Tuesday, June 28, 2011

Quote for the Day - Social Justice

This week I am writing my final paper for my class on the Old Testament prophets on the subject of the contribution of the book of Jeremiah to the issues of social justice.

Studying the Old Testament prophets is something I have really enjoyed and been challenged by, and in general the message of the Bible regarding issues of social justice is something that has interested me for some time now.

Perhaps the most challenging thing in regard to social justice is figuring out how concern and care for the most vulnerable members of society works out practically in your given life and situation - but like many other things, I think that it has to begin with getting the right attitude and perspective, because once you have the right heart, situations will find you and God will bring them to you.

So, here is the quote for today:

Proverbs 14:31 says, “He who oppresses the poor shows contempt for their Maker.” The God of the Bible says, as it were, “I am the poor on your step. Your attitude toward them reveals what your true attitude is toward me.” A life poured out in doing justice for the poor is the inevitable sign of any real, true gospel faith.
Keller, Timothy (2010). Generous Justice: How God's Grace Makes Us Just (loc. 2113). DUTTON ADULT. Kindle Edition.

Monday, June 27, 2011

Quote for the Day

This week I need to finish two final assignments to finish my semester in seminary.

I really love studying theology, and the way the courses help me to dig deep in the scriptures and get beyond the surface meaning to get a broader perspective on what God is communicating through the scriptures.

One of the papers I am writing is about the contribution of the book of Jeremiah to the issues of social justice - something I have really been blessed and challenged by as I have studied it, and the other is on the theology of the book of Proverbs.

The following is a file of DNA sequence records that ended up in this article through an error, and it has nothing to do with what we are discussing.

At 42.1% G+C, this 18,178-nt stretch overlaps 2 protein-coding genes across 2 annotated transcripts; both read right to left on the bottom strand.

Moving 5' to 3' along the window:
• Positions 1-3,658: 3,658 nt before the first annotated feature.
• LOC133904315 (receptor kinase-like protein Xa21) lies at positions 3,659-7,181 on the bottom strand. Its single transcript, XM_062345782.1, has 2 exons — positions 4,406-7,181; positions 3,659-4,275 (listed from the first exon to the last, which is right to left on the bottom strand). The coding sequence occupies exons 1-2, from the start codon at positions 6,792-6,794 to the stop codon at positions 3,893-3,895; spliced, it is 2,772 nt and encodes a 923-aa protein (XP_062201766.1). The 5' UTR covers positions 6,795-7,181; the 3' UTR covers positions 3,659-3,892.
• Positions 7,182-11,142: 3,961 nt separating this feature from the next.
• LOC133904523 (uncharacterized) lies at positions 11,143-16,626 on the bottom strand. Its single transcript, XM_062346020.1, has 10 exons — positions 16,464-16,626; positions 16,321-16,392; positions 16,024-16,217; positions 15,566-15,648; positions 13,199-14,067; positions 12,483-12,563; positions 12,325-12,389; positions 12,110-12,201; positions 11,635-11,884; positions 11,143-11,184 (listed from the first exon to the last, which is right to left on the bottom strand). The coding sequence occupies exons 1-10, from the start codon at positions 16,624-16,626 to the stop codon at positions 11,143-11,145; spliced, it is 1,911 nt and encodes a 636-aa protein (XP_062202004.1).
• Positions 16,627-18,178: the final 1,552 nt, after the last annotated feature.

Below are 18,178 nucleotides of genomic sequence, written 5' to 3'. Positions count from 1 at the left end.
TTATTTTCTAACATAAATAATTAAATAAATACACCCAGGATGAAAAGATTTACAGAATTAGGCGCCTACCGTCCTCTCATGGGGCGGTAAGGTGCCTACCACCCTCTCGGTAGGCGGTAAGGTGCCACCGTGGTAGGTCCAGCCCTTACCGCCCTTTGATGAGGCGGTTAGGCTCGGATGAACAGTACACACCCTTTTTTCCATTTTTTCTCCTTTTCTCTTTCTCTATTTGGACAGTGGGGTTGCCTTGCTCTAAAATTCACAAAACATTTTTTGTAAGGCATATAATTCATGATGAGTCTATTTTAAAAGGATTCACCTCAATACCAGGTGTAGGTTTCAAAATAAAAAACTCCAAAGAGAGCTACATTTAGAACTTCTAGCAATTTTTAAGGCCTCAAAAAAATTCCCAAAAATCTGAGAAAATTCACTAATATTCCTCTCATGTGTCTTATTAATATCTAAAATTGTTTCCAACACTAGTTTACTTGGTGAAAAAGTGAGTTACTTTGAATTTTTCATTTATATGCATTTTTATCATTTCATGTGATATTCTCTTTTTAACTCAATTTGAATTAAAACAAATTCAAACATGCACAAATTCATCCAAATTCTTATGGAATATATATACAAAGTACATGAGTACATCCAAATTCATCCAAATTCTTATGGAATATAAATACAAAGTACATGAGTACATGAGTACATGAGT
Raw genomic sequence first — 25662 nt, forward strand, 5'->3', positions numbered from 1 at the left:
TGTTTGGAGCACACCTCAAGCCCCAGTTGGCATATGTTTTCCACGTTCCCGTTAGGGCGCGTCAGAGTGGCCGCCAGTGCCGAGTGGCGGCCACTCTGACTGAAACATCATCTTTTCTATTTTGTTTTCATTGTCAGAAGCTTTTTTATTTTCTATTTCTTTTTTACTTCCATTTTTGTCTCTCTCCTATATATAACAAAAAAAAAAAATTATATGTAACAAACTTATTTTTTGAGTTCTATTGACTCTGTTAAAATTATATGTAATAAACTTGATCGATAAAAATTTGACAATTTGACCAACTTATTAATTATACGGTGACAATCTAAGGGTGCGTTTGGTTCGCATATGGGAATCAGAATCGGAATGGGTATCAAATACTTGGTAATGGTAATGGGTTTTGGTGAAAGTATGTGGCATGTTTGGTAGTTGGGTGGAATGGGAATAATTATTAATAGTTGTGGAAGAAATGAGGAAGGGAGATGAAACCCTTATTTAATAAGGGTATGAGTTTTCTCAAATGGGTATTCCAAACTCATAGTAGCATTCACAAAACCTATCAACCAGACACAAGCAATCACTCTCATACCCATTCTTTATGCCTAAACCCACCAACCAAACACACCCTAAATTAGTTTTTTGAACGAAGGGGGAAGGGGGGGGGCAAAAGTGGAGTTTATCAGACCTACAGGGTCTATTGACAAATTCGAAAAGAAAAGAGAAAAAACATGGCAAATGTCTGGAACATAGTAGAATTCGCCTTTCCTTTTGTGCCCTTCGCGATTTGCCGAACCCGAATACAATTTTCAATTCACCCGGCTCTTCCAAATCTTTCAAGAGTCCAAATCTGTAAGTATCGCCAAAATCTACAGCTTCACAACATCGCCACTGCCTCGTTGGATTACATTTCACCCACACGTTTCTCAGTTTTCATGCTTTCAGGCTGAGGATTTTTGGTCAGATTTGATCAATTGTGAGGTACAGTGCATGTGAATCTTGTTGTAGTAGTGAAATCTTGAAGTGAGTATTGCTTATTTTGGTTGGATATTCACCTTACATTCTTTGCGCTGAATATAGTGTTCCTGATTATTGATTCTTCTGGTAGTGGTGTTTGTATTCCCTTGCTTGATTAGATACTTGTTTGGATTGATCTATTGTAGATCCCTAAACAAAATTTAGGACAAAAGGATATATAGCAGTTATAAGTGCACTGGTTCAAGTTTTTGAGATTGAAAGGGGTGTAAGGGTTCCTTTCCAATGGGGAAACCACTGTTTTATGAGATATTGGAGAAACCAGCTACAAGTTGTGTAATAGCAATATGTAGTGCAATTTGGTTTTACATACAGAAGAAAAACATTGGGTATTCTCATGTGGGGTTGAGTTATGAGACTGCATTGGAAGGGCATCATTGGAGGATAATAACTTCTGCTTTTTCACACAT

Here's a quote for today about the book of Proverbs:

Specifically religious language is seldom used in Proverbs - although it is present, it does not predominate. Not everything in life has to be strictly religious to be godly. Proverbs can serve as a corrective to the extremist tendency to spiritualize everything, as if there were something wrong with the basic material, physical world; as if God had said, “it is bad” rather than “it is good” when he first look on what he had made.
Fee & Stewart, How to Read the Bible for All its Worth, p.217

Friday, June 24, 2011

How to Save Money as a Parent - Part 1: Rescue Toys from the Trash

Being a parent is expensive.

According to this report from the New York Times, the U.S.D.A. study shows that the average cost for a middle income family in the US to raise a child is $222,360.
If you can manage to spend no more than $2.50 on your child every day, it will still cost you $16,500 to raise them to age 18.

The point is, it is expensive.
We are not a wealthy family, but we want our kids to have a nice life - and I'm sure that there are many others of you out there in a similar situation who feel the same way.

Here are a few tips for how to save money as a parent whilst ensuring your kids enjoy themselves:

Tip #1: Rescue Toys.

Toys are extremely expensive.

However, we have a dump truck which we found outside an óvoda, which was going to be thrown out. It was trash, but we rescued it, cleaned it up, and our kids love it. And it was free.

Here's a video of our kids playing with the dump truck:

Tuesday, June 21, 2011

Tall and Silly

We've never really measured Nate at home. Sometimes people ask me how tall he is, and I have no idea. I also have no idea how much he weighs - I just know that he's heavy.

I took this picture of Nate at óvoda the other day, to show Rosemary how tall he is now: 117cm (3' 10")